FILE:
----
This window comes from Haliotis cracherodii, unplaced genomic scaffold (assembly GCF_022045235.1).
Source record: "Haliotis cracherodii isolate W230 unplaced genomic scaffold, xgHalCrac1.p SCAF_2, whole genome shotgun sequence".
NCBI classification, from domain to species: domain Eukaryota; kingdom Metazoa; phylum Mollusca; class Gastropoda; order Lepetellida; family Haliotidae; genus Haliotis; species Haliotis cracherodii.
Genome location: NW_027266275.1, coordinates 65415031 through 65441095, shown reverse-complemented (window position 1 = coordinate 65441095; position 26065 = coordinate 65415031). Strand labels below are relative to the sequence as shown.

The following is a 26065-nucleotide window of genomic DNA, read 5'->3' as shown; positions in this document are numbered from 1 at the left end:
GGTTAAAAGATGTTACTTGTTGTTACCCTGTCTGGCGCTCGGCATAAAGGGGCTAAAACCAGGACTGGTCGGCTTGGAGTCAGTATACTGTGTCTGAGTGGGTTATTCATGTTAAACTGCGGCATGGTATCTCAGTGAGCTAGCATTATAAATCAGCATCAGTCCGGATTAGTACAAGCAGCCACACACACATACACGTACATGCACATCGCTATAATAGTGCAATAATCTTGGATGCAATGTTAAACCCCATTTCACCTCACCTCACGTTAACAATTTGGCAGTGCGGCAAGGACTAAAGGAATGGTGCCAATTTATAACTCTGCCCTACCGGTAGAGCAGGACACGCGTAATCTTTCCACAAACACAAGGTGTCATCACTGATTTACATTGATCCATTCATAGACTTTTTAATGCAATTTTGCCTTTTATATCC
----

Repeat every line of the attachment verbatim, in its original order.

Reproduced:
This window comes from Haliotis cracherodii, unplaced genomic scaffold (assembly GCF_022045235.1).
Source record: "Haliotis cracherodii isolate W230 unplaced genomic scaffold, xgHalCrac1.p SCAF_2, whole genome shotgun sequence".
NCBI classification, from domain to species: domain Eukaryota; kingdom Metazoa; phylum Mollusca; class Gastropoda; order Lepetellida; family Haliotidae; genus Haliotis; species Haliotis cracherodii.
Genome location: NW_027266275.1, coordinates 65415031 through 65441095, shown reverse-complemented (window position 1 = coordinate 65441095; position 26065 = coordinate 65415031). Strand labels below are relative to the sequence as shown.

The following is a 26065-nucleotide window of genomic DNA, read 5'->3' as shown; positions in this document are numbered from 1 at the left end:
GGTTAAAAGATGTTACTTGTTGTTACCCTGTCTGGCGCTCGGCATAAAGGGGCTAAAACCAGGACTGGTCGGCTTGGAGTCAGTATACTGTGTCTGAGTGGGTTATTCATGTTAAACTGCGGCATGGTATCTCAGTGAGCTAGCATTATAAATCAGCATCAGTCCGGATTAGTACAAGCAGCCACACACACATACACGTACATGCACATCGCTATAATAGTGCAATAATCTTGGATGCAATGTTAAACCCCATTTCACCTCACCTCACGTTAACAATTTGGCAGTGCGGCAAGGACTAAAGGAATGGTGCCAATTTATAACTCTGCCCTACCGGTAGAGCAGGACACGCGTAATCTTTCCACAAACACAAGGTGTCATCACTGATTTACATTGATCCATTCATAGACTTTTTAATGCAATTTTGCCTTTTATATCC